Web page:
Blake Sauter

Financial Advisor

Blake is a financial advisor who works at Edward Jones

 

Everyone wants to be wealthy. However, few know how to reach that goal, and so it remains more or less a fantasy. In a world where the United States is in trillions of dollars of debt, and money problems are a main cause for divorce, it’s as important as ever to get your finances under control.

Let’s start with the obvious, spend less than you earn. You may think the next step would be to open a savings account. This simply wouldn’t be a wise choice, as the interest rates are so low it’s a waste of time. Of course there’s inflation which fluctuates, but a good rule of thumb is to assume 4% to be safe. So in essence, you want to be earning at least that so your money isn’t losing value. In business school, a minimum of 6% annual rate of return is often suggested.

You need to open an investment account with a brokerage. There are plenty out there, some with lower expense ratios and some with higher. You need to be well aware of these management fees as they can be a significant part of your earnings. However, if you want above average earnings, they come with the cost of a good financial professional.

One of the gold standards in the U.S. is Standard & Poor’s 500 which is a stock market index based on 500 of the largest companies. Essentially it tracks the market, which historically has averaged a 10% annual return.

Warren Buffett, widely considered the greatest investor of all time has in his will to invest the majority of his estate in low-cost index funds like the S&P 500. Over the long-term it is very difficult and rare to beat the market.

If you’re young earning little money there’s an attractive option of opening a Roth IRA (Individual Retirement Account). It’s tax free up to $5,500 in annual contributions. Opening a Roth IRA is something everyone should do with the first bit of money they get from their first job.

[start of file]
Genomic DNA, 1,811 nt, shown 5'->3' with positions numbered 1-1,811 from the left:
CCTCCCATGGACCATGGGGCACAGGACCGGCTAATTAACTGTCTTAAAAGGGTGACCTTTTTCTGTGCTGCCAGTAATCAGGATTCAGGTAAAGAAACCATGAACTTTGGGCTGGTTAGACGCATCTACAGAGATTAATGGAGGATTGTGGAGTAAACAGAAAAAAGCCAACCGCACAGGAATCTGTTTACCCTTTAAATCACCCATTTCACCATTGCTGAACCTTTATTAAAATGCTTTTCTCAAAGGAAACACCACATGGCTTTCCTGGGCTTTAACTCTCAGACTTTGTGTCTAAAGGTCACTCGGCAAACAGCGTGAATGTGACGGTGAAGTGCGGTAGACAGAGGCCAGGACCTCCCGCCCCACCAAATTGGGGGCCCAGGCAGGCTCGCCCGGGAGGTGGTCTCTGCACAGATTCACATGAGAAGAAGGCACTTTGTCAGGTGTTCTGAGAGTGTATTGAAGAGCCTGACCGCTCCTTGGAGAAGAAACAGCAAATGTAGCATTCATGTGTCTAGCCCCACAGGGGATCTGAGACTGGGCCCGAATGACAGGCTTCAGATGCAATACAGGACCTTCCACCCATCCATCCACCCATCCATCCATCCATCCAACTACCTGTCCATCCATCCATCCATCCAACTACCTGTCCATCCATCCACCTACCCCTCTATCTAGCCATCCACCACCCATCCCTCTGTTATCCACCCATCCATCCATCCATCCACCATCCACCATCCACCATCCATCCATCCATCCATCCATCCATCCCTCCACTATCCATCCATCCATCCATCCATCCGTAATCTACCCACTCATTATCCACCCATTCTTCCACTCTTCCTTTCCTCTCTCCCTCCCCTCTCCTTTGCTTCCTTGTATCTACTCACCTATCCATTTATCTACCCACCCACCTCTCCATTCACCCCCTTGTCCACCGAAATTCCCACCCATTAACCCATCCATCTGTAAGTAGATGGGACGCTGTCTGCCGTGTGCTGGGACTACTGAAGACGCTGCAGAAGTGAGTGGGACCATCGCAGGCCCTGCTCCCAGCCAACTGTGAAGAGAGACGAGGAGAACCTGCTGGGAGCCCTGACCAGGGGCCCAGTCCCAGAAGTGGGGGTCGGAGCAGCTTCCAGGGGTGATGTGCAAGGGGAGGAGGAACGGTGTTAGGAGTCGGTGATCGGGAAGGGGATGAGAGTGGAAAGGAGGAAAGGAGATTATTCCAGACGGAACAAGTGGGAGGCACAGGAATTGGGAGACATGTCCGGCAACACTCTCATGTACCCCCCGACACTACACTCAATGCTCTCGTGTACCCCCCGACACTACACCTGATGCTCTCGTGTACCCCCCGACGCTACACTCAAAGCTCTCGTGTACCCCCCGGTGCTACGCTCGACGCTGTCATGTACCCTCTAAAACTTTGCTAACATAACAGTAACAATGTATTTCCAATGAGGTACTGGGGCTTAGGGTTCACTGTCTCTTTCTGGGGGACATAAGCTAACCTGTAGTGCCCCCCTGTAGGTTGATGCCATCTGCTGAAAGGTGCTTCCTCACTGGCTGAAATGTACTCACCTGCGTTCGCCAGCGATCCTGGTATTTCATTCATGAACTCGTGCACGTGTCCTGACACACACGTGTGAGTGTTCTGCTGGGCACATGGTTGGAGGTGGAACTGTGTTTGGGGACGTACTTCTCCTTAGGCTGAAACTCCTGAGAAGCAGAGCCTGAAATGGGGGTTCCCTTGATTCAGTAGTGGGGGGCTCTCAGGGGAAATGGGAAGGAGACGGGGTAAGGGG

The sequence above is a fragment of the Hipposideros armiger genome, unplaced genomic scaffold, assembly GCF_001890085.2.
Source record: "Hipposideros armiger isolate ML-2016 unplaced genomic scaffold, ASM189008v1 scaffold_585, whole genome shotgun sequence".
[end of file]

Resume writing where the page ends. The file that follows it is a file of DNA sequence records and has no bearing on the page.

The earlier the better. This is where it gets really fascinating as the power of the compound effect comes into play.
As you can see below, there are two people in the example. One invests from age 25 to 35 and stops contributing, having invested a total of $55,000. The other person delays 10 years and invests from age 35 all the way to 60, having invested a total of $130,000. Oddly enough, as you can see the first person who invested significantly less earned significantly more in the end. That’s the power of the compound effect and starting early. It’s examples like this that first inspired me to pursue a career in finance.

 

 

“Compound interest is the 8th wonder of the world”
-Albert Einstein

“Until you find a way to make money while you sleep, you will work until you die”
-Warren Buffett

The beauty of it, is that the compound effect applies to anything worthwhile. If you hit the gym and are in good shape you know this to be true. It’s the compounding of all your work outs that overtime has given you results.

I hope you have a better understanding of how money works, and how you can make your money work for you. It’s been a pleasure to write for 1stMAN.

Feel free to reach out and connect with me on LinkedIn Blake Sauter